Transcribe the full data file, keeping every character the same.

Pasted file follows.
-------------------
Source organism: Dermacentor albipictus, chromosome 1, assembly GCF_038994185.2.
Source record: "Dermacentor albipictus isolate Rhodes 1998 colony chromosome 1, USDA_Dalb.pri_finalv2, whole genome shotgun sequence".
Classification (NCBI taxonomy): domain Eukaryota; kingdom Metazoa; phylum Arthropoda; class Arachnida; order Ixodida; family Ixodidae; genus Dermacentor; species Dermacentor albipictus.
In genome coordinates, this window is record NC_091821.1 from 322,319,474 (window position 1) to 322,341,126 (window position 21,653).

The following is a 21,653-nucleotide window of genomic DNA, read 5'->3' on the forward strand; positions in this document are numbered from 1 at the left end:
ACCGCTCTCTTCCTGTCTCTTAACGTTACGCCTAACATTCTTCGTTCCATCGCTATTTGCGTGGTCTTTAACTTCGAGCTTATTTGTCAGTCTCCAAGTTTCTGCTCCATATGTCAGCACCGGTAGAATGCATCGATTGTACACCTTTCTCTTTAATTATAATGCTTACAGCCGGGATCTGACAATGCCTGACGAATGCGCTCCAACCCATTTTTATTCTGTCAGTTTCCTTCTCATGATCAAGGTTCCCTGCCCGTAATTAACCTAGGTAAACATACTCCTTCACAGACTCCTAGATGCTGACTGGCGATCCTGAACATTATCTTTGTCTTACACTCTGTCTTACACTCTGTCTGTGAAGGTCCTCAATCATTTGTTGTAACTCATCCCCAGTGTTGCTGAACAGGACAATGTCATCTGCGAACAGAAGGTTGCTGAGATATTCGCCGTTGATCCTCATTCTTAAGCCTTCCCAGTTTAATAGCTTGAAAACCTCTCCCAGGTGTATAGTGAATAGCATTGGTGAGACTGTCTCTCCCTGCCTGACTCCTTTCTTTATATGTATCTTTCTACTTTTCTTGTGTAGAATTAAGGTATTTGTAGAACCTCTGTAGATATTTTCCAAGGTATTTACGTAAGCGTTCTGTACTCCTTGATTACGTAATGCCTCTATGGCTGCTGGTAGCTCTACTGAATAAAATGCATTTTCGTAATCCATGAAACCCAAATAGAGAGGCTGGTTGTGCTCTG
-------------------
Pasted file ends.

Source organism: Dermacentor albipictus, chromosome 1, assembly GCF_038994185.2.
Source record: "Dermacentor albipictus isolate Rhodes 1998 colony chromosome 1, USDA_Dalb.pri_finalv2, whole genome shotgun sequence".
Classification (NCBI taxonomy): domain Eukaryota; kingdom Metazoa; phylum Arthropoda; class Arachnida; order Ixodida; family Ixodidae; genus Dermacentor; species Dermacentor albipictus.
In genome coordinates, this window is record NC_091821.1 from 322,319,474 (window position 1) to 322,341,126 (window position 21,653).

The following is a 21,653-nucleotide window of genomic DNA, read 5'->3' on the forward strand; positions in this document are numbered from 1 at the left end:
ACCGCTCTCTTCCTGTCTCTTAACGTTACGCCTAACATTCTTCGTTCCATCGCTATTTGCGTGGTCTTTAACTTCGAGCTTATTTGTCAGTCTCCAAGTTTCTGCTCCATATGTCAGCACCGGTAGAATGCATCGATTGTACACCTTTCTCTTTAATTATAATGCTTACAGCCGGGATCTGACAATGCCTGACGAATGCGCTCCAACCCATTTTTATTCTGTCAGTTTCCTTCTCATGATCAAGGTTCCCTGCCCGTAATTAACCTAGGTAAACATACTCCTTCACAGACTCCTAGATGCTGACTGGCGATCCTGAACATTATCTTTGTCTTACACTCTGTCTTACACTCTGTCTGTGAAGGTCCTCAATCATTTGTTGTAACTCATCCCCAGTGTTGCTGAACAGGACAATGTCATCTGCGAACAGAAGGTTGCTGAGATATTCGCCGTTGATCCTCATTCTTAAGCCTTCCCAGTTTAATAGCTTGAAAACCTCTCCCAGGTGTATAGTGAATAGCATTGGTGAGACTGTCTCTCCCTGCCTGACTCCTTTCTTTATATGTATCTTTCTACTTTTCTTGTGTAGAATTAAGGTATTTGTAGAACCTCTGTAGATATTTTCCAAGGTATTTACGTAAGCGTTCTGTACTCCTTGATTACGTAATGCCTCTATGGCTGCTGGTAGCTCTACTGAATAAAATGCATTTTCGTAATCCATGAAACCCAAATAGAGAGGCTGGTTGTGCTCTG